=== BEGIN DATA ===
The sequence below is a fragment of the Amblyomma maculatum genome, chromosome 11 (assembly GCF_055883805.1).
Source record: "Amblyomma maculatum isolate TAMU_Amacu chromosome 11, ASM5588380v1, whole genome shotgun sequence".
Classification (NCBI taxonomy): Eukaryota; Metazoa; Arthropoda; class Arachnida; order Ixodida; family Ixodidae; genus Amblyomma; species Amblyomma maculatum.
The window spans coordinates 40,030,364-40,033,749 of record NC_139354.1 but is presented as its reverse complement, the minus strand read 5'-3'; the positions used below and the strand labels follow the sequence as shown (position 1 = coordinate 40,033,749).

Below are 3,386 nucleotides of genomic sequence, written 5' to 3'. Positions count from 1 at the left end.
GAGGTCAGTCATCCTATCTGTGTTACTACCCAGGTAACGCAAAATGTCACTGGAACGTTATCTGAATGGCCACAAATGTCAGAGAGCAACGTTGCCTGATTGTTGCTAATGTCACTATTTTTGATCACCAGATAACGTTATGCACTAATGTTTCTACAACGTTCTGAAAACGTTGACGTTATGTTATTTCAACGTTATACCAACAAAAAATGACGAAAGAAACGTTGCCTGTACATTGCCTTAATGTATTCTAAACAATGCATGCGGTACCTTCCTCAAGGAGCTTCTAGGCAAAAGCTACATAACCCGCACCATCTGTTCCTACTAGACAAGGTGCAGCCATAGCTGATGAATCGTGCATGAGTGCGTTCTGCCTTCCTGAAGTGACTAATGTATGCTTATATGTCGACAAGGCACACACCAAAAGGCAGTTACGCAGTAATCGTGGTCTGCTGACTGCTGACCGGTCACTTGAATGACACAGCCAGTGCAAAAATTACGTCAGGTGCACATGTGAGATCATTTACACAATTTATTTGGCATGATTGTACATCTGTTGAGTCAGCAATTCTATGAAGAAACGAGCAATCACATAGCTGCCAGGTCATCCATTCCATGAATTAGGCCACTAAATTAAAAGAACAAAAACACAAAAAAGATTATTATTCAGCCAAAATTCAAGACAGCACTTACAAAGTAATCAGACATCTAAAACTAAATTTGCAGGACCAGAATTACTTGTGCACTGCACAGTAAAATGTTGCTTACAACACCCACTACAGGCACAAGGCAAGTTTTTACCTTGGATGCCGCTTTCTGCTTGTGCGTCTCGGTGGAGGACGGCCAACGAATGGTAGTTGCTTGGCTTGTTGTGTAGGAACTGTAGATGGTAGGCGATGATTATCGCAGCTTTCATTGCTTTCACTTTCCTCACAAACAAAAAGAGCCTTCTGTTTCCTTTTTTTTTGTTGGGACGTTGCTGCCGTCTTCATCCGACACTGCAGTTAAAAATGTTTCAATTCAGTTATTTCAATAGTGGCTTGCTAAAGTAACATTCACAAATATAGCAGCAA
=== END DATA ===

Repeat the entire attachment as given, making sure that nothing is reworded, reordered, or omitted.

The sequence below is a fragment of the Amblyomma maculatum genome, chromosome 11 (assembly GCF_055883805.1).
Source record: "Amblyomma maculatum isolate TAMU_Amacu chromosome 11, ASM5588380v1, whole genome shotgun sequence".
Classification (NCBI taxonomy): Eukaryota; Metazoa; Arthropoda; class Arachnida; order Ixodida; family Ixodidae; genus Amblyomma; species Amblyomma maculatum.
The window spans coordinates 40,030,364-40,033,749 of record NC_139354.1 but is presented as its reverse complement, the minus strand read 5'-3'; the positions used below and the strand labels follow the sequence as shown (position 1 = coordinate 40,033,749).

Below are 3,386 nucleotides of genomic sequence, written 5' to 3'. Positions count from 1 at the left end.
GAGGTCAGTCATCCTATCTGTGTTACTACCCAGGTAACGCAAAATGTCACTGGAACGTTATCTGAATGGCCACAAATGTCAGAGAGCAACGTTGCCTGATTGTTGCTAATGTCACTATTTTTGATCACCAGATAACGTTATGCACTAATGTTTCTACAACGTTCTGAAAACGTTGACGTTATGTTATTTCAACGTTATACCAACAAAAAATGACGAAAGAAACGTTGCCTGTACATTGCCTTAATGTATTCTAAACAATGCATGCGGTACCTTCCTCAAGGAGCTTCTAGGCAAAAGCTACATAACCCGCACCATCTGTTCCTACTAGACAAGGTGCAGCCATAGCTGATGAATCGTGCATGAGTGCGTTCTGCCTTCCTGAAGTGACTAATGTATGCTTATATGTCGACAAGGCACACACCAAAAGGCAGTTACGCAGTAATCGTGGTCTGCTGACTGCTGACCGGTCACTTGAATGACACAGCCAGTGCAAAAATTACGTCAGGTGCACATGTGAGATCATTTACACAATTTATTTGGCATGATTGTACATCTGTTGAGTCAGCAATTCTATGAAGAAACGAGCAATCACATAGCTGCCAGGTCATCCATTCCATGAATTAGGCCACTAAATTAAAAGAACAAAAACACAAAAAAGATTATTATTCAGCCAAAATTCAAGACAGCACTTACAAAGTAATCAGACATCTAAAACTAAATTTGCAGGACCAGAATTACTTGTGCACTGCACAGTAAAATGTTGCTTACAACACCCACTACAGGCACAAGGCAAGTTTTTACCTTGGATGCCGCTTTCTGCTTGTGCGTCTCGGTGGAGGACGGCCAACGAATGGTAGTTGCTTGGCTTGTTGTGTAGGAACTGTAGATGGTAGGCGATGATTATCGCAGCTTTCATTGCTTTCACTTTCCTCACAAACAAAAAGAGCCTTCTGTTTCCTTTTTTTTTGTTGGGACGTTGCTGCCGTCTTCATCCGACACTGCAGTTAAAAATGTTTCAATTCAGTTATTTCAATAGTGGCTTGCTAAAGTAACATTCACAAATATAGCAGCAA